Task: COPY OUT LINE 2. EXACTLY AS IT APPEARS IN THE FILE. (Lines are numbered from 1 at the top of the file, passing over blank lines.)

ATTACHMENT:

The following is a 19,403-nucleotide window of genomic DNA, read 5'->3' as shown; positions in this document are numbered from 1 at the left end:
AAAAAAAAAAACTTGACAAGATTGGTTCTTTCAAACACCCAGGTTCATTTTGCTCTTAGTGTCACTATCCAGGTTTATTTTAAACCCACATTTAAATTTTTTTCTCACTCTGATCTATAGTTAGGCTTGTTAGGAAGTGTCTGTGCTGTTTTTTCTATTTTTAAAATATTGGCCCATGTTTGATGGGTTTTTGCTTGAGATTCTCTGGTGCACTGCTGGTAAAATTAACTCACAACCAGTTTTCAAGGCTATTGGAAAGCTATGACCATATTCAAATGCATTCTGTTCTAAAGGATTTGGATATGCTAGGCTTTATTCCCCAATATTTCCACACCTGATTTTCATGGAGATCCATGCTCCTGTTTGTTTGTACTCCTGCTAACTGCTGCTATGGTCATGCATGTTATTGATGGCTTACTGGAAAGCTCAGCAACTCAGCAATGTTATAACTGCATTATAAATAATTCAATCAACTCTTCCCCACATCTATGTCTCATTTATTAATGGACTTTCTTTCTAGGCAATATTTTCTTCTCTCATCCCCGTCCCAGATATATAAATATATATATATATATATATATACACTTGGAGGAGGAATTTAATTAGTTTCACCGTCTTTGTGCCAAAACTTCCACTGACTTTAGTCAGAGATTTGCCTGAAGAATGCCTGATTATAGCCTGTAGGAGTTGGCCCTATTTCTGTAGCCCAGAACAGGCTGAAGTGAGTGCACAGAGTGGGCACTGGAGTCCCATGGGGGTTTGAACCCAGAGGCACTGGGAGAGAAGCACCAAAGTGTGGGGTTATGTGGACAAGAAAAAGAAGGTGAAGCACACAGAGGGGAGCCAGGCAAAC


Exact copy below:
AAAAAAAAAAACTTGACAAGATTGGTTCTTTCAAACACCCAGGTTCATTTTGCTCTTAGTGTCACTATCCAGGTTTATTTTAAACCCACATTTAAATTTTTTTCTCACTCTGATCTATAGTTAGGCTTGTTAGGAAGTGTCTGTGCTGTTTTTTCTATTTTTAAAATATTGGCCCATGTTTGATGGGTTTTTGCTTGAGATTCTCTGGTGCACTGCTGGTAAAATTAACTCACAACCAGTTTTCAAGGCTATTGGAAAGCTATGACCATATTCAAATGCATTCTGTTCTAAAGGATTTGGATATGCTAGGCTTTATTCCCCAATATTTCCACACCTGATTTTCATGGAGATCCATGCTCCTGTTTGTTTGTACTCCTGCTAACTGCTGCTATGGTCATGCATGTTATTGATGGCTTACTGGAAAGCTCAGCAACTCAGCAATGTTATAACTGCATTATAAATAATTCAATCAACTCTTCCCCACATCTATGTCTCATTTATTAATGGACTTTCTTTCTAGGCAATATTTTCTTCTCTCATCCCCGTCCCAGATATATAAATATATATATATATATATATATACACTTGGAGGAGGAATTTAATTAGTTTCACCGTCTTTGTGCCAAAACTTCCACTGACTTTAGTCAGAGATTTGCCTGAAGAATGCCTGATTATAGCCTGTAGGAGTTGGCCCTATTTCTGTAGCCCAGAACAGGCTGAAGTGAGTGCACAGAGTGGGCACTGGAGTCCCATGGGGGTTTGAACCCAGAGGCACTGGGAGAGAAGCACCAAAGTGTGGGGTTATGTGGACAAGAAAAAGAAGGTGAAGCACACAGAGGGGAGCCAGGCAAAC